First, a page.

In almost every outdoor survival handbook there’s a chapter on what you should pack and carry in a survival kit. But what most of these survival handbooks fail to explain is the difference between the basic “must have” necessities and the “nice-to-have” items that can make your survival situation less life threatening, more comfortable, and yes…even enjoyable too.

And whether you’re in the military or not, a hunter, camper, hiker, survivalist, or some other type of outdoor enthusiast, or you frequently beeg travel to remote and off the road places, you need to carry a survival kit. And as Joseph A. Laydon Jr. of Intensive Research Information Services and Products (IRISAP) points out in his books;

A survival kit MUST BE constructed to satisfy the eight elements of survival, which are Fire, Water, Shelter, First Aid, Signal, Food, Weapons, and Navigation. And if a survival kit does not contain the proper items to satisfy ALL (and not part) of these eight elements of survival, then it’s NOT a true survival kit.

Well, after personally reviewing about a dozen or more survival handbooks, these are the basic “must have” necessities they all recommend you serviporno should carry in a survival kit.

What should you carry these items in? Well if you’re in the military you should carry them in an extra ammo pouch on your belt or inside your butt pack or rucksack. And if you’re not in the military, then you’ll probably want to carry them in a small nylon or canvas pouch or rucksack. Unless ya wanna carry’em the same way military aviators carry theirs, in a Survival Vest.

Now there are several types of vests on the market, from military flight and assault vests to safari and traveler vests. But what I don’t like about these vests is the price – they’re too damn expensive. Except one type, a fisherman’s vest. Which I much prefer because they’re less expensive, lighter in weight and come with an assortment of small, medium and large pockets for all your survival goodies.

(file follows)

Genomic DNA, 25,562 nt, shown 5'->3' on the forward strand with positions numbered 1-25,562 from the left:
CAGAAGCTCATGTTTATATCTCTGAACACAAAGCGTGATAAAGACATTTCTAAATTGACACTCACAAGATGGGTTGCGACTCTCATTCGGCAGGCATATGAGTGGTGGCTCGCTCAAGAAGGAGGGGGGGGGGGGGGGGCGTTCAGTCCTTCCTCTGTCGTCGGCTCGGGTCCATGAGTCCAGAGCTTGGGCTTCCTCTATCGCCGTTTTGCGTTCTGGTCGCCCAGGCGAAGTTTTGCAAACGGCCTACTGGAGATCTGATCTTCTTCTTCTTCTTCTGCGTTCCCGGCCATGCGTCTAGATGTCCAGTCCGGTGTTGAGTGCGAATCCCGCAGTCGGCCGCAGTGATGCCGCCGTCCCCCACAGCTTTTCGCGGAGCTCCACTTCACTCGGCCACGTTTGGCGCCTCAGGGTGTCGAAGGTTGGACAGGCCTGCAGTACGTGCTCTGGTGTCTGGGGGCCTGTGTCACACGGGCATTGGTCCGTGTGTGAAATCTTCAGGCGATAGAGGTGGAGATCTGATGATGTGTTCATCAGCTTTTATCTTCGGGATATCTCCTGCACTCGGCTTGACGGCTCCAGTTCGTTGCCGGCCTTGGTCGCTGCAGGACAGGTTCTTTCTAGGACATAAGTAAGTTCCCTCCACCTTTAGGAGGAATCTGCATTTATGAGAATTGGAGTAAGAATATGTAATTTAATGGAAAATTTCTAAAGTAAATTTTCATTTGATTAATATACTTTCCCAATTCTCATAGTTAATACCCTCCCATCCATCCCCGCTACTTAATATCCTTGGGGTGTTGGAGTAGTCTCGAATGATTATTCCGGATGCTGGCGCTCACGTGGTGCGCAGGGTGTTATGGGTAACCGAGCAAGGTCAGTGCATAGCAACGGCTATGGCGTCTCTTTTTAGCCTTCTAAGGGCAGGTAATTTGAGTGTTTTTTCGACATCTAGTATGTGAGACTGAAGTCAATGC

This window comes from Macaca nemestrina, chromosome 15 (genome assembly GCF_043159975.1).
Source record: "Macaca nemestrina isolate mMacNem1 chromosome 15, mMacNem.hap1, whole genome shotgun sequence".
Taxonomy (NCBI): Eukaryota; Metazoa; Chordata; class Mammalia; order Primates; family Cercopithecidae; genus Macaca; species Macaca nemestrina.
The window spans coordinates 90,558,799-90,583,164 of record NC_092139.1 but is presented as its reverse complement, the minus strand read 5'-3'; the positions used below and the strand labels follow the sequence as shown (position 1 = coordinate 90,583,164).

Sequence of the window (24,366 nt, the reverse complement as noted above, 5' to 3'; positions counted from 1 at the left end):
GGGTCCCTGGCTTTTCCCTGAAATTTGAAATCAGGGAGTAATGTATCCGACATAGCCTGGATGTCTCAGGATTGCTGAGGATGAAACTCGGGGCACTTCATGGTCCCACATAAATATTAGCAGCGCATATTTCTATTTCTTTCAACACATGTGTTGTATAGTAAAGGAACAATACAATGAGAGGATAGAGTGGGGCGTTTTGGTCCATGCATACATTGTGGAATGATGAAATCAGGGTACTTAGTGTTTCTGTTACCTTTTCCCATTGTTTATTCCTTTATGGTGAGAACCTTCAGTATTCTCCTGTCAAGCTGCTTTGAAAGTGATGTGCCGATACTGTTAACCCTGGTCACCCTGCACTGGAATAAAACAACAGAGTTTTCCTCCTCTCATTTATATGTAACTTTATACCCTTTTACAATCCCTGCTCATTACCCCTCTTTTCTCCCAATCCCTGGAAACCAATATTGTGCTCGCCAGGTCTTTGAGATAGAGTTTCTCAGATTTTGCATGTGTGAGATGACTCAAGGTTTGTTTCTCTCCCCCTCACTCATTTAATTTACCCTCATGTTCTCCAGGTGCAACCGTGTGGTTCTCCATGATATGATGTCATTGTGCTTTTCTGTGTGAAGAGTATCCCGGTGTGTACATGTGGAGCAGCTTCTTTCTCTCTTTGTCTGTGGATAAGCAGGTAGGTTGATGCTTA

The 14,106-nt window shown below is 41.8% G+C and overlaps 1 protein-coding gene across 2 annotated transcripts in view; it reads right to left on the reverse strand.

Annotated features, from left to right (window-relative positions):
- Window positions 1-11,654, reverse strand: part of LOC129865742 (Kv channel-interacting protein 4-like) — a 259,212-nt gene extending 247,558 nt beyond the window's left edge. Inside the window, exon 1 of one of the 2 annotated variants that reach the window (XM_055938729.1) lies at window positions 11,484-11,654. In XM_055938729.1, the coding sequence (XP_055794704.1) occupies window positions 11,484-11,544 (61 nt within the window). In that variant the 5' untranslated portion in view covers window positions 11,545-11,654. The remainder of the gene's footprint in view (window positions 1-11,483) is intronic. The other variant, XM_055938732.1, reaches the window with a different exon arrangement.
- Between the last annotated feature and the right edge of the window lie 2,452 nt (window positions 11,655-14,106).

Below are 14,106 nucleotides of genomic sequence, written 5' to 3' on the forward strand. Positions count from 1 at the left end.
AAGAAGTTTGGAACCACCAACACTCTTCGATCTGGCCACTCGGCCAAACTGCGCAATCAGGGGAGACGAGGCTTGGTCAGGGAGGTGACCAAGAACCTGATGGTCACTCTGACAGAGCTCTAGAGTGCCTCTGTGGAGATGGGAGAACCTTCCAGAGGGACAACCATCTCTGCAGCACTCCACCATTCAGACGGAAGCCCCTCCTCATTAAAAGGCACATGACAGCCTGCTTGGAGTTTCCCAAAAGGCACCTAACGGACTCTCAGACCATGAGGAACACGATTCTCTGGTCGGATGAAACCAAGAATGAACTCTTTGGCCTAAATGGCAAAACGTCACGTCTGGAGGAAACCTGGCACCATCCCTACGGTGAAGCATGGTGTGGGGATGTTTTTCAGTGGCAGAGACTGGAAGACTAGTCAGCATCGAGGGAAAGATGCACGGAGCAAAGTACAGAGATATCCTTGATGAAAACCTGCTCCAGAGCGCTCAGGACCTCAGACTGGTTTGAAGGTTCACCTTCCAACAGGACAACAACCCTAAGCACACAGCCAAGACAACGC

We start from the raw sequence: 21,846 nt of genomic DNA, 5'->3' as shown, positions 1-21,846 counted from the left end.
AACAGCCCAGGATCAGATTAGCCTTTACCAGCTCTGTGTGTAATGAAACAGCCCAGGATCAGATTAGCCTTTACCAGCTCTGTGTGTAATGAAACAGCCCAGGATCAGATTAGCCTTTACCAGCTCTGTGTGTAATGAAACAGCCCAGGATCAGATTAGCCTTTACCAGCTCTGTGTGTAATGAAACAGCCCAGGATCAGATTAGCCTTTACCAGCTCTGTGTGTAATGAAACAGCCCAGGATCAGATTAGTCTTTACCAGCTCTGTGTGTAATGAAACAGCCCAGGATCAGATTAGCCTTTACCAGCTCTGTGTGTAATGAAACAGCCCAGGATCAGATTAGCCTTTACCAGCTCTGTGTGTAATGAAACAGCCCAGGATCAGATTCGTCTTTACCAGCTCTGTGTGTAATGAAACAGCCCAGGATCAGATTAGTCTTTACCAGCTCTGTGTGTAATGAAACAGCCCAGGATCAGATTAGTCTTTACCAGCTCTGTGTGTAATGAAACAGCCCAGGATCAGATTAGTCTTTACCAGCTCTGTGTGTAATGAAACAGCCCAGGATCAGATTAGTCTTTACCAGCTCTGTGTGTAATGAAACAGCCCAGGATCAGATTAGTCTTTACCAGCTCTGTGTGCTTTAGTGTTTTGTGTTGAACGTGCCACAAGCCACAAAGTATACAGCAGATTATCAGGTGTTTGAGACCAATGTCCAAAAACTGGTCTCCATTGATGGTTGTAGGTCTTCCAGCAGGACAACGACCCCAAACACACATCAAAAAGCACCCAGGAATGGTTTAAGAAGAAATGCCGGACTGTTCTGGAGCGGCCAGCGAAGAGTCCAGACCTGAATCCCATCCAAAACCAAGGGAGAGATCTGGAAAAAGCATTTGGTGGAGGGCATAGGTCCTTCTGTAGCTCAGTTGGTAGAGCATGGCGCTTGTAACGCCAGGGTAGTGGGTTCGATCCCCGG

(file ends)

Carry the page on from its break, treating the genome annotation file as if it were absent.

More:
And when you need something, you can quickly get to it without having to dump everything out. And if you do forget which pocket you put it in, you just have to feel for it. And best of all, this vest can be easily stored under the seat of a car, boat, plane, or snowmobile. Not bad, huh?

And in addition to these “must have” and “nice-to-have” survival items, I personally carry in my survival vest the following “luxury items.”


I’m sure you’ve heard or read stories about lost skiers, hikers, and stranded motorists freezing to death due to prolong exposure to severe cold weather conditions. And or if they did survive their ordeal, they either had to have their fingers, hands, feet or toes amputated due to severe frostbite.

With all these high-speed commercial products on sitio web the market today, especially the easy-to-carry-in-your-pocket kind of stuff, it’s hard to believe why some outdoor “winter enthusiasts” don’t better prepare themselves before venturing out in the cold. I mean… Hello! Don’t ya know it can get pretty darn cold outside?

And whether you’re only going away for a few hours or for the entire day. If you’re gonna be off the main roads, trails and or away from civilization, you should at least carry in your pants or jacket pocket or in a small pouch a few basic “winter survival items. Such as a small signaling mirror. a small compass, a small florescent orange cloth, etc. And if nothing else, at least some matches a candle and a compact pocketsize emergency space blanket. (See photos/drawings on how to use.)

And a modification you should immediately make to a thermal pocket blanket (when you purchase it), is to place some pieces of “duct tape” on the corners and also along the sides. Then take a “hole puncher” and make some nice clean holes where you placed these pieces of tape so it won’t tear when you attach some nylon string (which you’ll also need) to the corners and sides for use as an emergency shelter.

Another modification you should make to it, is to place two (2) 12-15 inch long pieces of duct tape “one-over-the-other” directly in the center of the thermal blanket and repeat this same procedure on the reverse side.

Then if you should ever need to use it as a rain or cold weather poncho. All ya gotta do is remove one layer of duct tape from both sides, take your knife and make a slit down the center of the “second layer” of tape (but not the entire length) and then try it on for size. When you’re finished using it, reattach the two layers of duct tape that you removed to close up this slit/hole so you can use it again as an emergency shelter or blanket.

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